Limit gatherings to 10 people for next 8 weeks (or longer?) due to pandemic

Bishop Peggy Johnson has revised her appeal to churches to further reduce any gatherings, over at least the next two weeks, to 10 people or less to limit exposure to the coronavirus (COVID-19) pandemic sweeping the nation.

That appeal follows Monday’s recommended maximum of 50 people, issued by the Centers for Disease Control and Prevention (CDC). The bishop cited advice US President Donald Trump gave at a Monday night press conference:

All Americans, including the young and healthy, should avoid gathering in groups of more than 10 people, avoid all non-essential travel and avoid eating in bars, restaurants and public food courts.  Americans should follow these increased CDC guidelines for the next 15 days, after which the agency will re-evaluate whether those recommendations will be extended.

Further updates may extend that period for more weeks or months, depending on the progress of nascent efforts to contain and mitigate the spread of the potentially deadly coronavirus outbreak. Gatherings affected include worship services and church meetings and programs, in addition to conferences, festivals, parades, concerts, sporting events, weddings and other types of assemblies.

“I realize this will make it impossible for our churches to gather in person for the next two weeks at least,” Bishop Johnson wrote in her latest letter, with a title based on Ecclesiastes 3:1: “A Time and a Purpose.”

“It is hard to know how long this will continue but we must prioritize health and safety until this virus passes,” she continued. “Make every effort to develop on-line worship options and widely advertise your plans to your congregation. Continue to contribute your offerings to the church so that ministries stay strong.”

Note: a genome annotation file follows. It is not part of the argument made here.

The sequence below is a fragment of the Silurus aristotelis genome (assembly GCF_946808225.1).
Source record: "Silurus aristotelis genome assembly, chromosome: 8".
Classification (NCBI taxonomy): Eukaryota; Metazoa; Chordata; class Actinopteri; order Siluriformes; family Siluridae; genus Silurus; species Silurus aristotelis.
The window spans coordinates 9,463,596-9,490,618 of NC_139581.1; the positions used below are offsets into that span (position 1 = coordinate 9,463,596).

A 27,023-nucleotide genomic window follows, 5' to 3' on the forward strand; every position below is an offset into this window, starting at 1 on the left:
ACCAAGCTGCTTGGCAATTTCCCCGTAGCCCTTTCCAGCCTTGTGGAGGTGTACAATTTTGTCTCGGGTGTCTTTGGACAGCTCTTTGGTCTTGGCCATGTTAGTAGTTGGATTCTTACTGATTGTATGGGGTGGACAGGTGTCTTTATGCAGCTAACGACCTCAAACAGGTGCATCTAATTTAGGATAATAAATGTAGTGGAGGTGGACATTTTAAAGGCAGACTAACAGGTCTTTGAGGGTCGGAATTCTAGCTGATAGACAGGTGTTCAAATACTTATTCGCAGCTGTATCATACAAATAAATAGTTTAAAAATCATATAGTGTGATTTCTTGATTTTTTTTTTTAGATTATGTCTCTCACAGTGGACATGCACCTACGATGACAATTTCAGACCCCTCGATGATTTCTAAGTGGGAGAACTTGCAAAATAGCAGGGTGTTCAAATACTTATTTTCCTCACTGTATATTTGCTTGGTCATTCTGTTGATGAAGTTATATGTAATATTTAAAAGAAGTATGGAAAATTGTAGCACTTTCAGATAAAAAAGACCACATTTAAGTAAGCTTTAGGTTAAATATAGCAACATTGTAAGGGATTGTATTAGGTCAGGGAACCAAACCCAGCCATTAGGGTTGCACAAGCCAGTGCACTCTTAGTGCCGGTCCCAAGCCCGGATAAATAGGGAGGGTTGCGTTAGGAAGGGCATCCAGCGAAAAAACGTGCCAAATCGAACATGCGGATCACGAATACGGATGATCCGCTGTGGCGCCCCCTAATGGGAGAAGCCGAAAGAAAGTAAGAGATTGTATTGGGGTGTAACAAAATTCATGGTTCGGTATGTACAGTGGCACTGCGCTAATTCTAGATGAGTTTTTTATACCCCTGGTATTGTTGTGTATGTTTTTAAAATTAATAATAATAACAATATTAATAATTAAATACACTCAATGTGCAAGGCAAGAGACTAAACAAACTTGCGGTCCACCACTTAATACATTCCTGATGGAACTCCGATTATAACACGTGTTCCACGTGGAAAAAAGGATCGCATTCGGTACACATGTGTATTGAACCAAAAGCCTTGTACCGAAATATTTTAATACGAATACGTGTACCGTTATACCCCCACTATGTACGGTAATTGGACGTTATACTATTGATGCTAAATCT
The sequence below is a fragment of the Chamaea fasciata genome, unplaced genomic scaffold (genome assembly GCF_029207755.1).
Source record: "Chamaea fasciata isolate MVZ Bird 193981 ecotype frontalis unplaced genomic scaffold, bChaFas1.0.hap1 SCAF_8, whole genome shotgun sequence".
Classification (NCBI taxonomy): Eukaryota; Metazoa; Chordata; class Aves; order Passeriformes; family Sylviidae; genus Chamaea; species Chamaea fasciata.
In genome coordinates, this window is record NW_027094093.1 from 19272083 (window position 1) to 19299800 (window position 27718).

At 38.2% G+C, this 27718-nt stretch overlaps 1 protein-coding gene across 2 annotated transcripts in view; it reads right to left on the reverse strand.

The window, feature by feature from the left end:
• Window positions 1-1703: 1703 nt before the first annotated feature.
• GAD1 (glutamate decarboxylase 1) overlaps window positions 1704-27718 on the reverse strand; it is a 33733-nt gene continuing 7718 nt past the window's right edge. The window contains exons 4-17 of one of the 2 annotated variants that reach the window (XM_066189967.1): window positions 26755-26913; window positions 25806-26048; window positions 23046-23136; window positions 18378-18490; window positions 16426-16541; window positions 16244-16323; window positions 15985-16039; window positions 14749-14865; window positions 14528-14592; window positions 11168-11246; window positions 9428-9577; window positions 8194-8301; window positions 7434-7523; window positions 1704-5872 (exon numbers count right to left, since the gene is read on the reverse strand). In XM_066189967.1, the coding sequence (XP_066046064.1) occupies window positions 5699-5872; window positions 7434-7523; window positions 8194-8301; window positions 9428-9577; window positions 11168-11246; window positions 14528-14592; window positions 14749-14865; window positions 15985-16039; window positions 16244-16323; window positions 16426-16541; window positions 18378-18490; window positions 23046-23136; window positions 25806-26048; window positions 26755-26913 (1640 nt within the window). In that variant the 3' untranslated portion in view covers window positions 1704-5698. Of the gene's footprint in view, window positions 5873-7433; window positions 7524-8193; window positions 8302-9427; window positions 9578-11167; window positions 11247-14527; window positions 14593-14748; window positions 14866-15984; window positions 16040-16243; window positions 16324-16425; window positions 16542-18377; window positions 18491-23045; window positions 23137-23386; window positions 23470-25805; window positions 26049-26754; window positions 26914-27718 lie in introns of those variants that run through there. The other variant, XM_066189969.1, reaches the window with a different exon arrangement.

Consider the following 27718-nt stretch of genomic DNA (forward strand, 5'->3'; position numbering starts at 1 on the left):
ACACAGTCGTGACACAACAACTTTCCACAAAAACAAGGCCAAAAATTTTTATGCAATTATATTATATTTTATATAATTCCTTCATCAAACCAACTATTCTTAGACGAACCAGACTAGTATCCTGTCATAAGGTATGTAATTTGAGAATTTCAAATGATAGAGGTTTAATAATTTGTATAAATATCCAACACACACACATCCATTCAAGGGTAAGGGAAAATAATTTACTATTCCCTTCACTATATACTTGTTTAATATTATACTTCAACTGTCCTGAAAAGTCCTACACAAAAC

“Events of any size should only be continued if they can be carried out with adherence to guidelines for protecting vulnerable populations, using hand hygiene, and social distancing,” the CDC said Monday. “Large events and mass gatherings can contribute to the spread of COVID-19 in the United States via travelers who attend these events and introduce the virus to new communities.”

Meanwhile, many states and cities are closing schools, universities and businesses not essential to the purchase of food, medicines and gasoline. Schools and businesses are implementing telework and online classes. And New Jersey, New York and Connecticut now have public curfews of 8 PM to 5 AM.  

“For a while, life is not going to be the way it used to be in the United States,” Dr. Anthony Fauci, director of the National Institute of Allergy and Infectious Diseases, said on CNN’s “State of the Union” Sunday morning. “We have to just accept that if we want to do what’s best for the American public.” He earlier reported that the US can expect many more cases and deaths. “We have not yet reached our peak.”

“I hold you in my prayers during this challenging and fast-moving situation,” wrote Bishop Johnson to her churches. “Please keep up with the latest updates and may God use our church in many healing ways during this time and season.”

ALSO: View Bishop Johnson’s new video pastoral message, intended to help us focus during this challenging time on “our ultimate source of hope in all of this: God.”  She reflects on Isaac Watts’ classic, inspirational hymn, “O God, Our Help in Ages Past,” and uses this crisis—as he did his hymns—as an opportunity to “call us to our better selves.” View Our God, Our Help in Ages Past’